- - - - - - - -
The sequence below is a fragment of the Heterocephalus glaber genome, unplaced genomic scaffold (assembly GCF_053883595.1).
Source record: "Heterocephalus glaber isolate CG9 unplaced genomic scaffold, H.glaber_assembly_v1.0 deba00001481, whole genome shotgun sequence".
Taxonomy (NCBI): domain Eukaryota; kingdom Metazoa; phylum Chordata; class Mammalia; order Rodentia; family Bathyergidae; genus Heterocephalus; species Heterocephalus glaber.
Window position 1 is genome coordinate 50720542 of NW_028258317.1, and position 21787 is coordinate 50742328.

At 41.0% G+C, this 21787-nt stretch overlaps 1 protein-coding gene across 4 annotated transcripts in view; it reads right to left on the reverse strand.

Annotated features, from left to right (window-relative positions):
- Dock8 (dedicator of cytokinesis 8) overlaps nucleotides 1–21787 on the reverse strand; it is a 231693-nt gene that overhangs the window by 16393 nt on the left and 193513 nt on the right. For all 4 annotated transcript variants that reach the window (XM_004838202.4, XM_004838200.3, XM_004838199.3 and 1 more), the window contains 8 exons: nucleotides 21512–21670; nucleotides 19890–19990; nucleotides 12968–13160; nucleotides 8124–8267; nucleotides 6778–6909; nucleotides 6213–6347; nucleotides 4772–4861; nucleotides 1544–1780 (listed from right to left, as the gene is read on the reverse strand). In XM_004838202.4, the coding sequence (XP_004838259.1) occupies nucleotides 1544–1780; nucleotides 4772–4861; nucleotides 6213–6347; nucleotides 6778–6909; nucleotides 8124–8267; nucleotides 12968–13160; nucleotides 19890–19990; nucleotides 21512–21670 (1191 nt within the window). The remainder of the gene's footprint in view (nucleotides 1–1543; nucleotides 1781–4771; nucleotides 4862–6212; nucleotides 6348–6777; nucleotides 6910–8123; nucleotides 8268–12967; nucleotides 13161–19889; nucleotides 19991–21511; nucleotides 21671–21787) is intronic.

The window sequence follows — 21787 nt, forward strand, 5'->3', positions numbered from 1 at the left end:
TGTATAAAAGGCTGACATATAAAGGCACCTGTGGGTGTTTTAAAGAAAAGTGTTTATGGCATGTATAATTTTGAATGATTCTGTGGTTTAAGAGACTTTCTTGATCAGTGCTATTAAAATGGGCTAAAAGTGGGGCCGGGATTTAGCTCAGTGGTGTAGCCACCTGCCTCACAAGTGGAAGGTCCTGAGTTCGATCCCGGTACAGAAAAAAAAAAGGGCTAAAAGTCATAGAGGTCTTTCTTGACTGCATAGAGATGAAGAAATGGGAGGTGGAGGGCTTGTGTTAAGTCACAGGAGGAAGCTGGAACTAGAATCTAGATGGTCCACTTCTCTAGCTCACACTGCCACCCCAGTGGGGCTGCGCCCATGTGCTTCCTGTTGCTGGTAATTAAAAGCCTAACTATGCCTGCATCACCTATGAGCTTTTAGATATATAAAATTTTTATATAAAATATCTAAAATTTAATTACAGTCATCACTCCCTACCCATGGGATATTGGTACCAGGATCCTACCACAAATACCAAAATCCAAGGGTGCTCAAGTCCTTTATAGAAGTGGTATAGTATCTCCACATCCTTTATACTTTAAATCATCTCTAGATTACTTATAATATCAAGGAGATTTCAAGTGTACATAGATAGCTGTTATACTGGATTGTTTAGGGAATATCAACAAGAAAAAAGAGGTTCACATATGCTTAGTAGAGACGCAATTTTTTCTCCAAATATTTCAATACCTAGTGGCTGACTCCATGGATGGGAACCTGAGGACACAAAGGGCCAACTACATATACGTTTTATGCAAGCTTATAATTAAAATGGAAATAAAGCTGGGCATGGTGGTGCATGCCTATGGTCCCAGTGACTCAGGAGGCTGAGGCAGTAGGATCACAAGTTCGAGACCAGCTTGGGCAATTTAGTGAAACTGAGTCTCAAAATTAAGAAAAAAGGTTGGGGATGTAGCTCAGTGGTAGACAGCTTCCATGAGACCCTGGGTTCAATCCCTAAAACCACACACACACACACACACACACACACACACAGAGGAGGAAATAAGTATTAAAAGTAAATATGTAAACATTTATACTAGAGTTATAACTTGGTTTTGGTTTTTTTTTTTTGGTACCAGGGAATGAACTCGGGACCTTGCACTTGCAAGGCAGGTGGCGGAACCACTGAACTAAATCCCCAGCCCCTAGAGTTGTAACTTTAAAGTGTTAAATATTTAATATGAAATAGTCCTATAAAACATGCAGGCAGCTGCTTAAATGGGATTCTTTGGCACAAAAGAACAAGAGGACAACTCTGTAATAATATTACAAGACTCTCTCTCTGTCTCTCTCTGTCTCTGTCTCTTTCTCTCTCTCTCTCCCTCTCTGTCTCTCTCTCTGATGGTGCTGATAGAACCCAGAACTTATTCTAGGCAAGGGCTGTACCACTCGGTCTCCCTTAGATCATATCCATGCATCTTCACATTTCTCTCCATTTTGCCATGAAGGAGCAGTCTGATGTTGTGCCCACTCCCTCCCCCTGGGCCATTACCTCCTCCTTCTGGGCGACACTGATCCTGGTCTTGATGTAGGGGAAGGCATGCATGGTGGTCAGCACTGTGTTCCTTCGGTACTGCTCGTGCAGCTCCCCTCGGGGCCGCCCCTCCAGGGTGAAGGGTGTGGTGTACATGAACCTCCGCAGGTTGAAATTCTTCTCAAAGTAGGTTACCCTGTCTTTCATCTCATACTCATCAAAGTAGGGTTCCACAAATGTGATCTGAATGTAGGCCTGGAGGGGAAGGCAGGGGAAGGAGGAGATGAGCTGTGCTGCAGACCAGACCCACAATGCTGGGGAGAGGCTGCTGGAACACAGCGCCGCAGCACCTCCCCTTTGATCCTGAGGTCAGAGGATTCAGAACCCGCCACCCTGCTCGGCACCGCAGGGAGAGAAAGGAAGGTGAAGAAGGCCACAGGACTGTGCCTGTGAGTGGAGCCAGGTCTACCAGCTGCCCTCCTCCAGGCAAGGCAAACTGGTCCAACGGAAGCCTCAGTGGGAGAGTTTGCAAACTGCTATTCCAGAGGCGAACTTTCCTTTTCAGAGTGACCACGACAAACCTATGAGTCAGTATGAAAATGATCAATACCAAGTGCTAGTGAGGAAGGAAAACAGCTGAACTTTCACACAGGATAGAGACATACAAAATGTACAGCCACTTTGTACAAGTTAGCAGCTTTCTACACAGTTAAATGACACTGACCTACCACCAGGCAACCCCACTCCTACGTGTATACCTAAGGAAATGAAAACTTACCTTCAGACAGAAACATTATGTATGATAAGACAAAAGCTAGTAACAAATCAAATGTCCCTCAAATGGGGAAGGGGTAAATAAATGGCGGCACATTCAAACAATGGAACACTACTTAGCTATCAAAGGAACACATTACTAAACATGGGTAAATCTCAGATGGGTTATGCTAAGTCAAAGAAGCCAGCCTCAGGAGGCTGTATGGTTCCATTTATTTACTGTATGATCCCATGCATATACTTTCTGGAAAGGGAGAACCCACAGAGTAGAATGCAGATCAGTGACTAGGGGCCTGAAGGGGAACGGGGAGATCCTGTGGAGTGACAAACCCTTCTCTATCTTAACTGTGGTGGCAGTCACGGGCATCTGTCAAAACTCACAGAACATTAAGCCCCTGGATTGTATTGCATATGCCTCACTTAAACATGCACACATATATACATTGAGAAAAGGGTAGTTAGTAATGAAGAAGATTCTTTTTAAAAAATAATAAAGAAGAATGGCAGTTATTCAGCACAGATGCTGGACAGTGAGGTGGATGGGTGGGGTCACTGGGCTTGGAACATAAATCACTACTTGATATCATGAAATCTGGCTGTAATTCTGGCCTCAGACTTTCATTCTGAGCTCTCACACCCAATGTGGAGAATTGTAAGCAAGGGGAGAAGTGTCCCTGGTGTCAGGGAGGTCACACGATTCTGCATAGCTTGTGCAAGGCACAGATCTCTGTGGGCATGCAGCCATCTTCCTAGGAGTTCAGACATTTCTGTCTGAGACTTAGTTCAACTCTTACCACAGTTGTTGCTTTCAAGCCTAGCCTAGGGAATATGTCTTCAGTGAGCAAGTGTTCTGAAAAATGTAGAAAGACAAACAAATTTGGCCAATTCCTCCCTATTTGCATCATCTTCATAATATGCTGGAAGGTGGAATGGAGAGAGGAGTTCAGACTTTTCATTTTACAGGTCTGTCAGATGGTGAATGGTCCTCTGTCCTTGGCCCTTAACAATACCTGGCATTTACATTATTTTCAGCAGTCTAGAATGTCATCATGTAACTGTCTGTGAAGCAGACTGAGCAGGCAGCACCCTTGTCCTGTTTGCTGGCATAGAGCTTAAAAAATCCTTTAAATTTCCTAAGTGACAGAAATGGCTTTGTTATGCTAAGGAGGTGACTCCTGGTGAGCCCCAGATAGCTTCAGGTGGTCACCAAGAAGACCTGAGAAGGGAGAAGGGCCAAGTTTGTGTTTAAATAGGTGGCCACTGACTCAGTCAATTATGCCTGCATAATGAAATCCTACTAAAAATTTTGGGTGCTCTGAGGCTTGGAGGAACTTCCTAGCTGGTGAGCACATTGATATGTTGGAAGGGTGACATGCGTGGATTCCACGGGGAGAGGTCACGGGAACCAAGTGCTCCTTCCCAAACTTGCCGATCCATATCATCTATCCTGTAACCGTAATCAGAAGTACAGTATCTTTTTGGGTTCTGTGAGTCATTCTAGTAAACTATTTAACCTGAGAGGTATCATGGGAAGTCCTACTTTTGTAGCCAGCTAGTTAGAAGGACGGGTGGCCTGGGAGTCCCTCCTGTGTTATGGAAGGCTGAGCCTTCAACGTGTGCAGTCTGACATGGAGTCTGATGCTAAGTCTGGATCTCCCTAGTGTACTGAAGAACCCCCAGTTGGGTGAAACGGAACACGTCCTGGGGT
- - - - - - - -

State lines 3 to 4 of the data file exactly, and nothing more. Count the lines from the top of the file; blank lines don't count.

Taxonomy (NCBI): domain Eukaryota; kingdom Metazoa; phylum Chordata; class Mammalia; order Rodentia; family Bathyergidae; genus Heterocephalus; species Heterocephalus glaber.
Window position 1 is genome coordinate 50720542 of NW_028258317.1, and position 21787 is coordinate 50742328.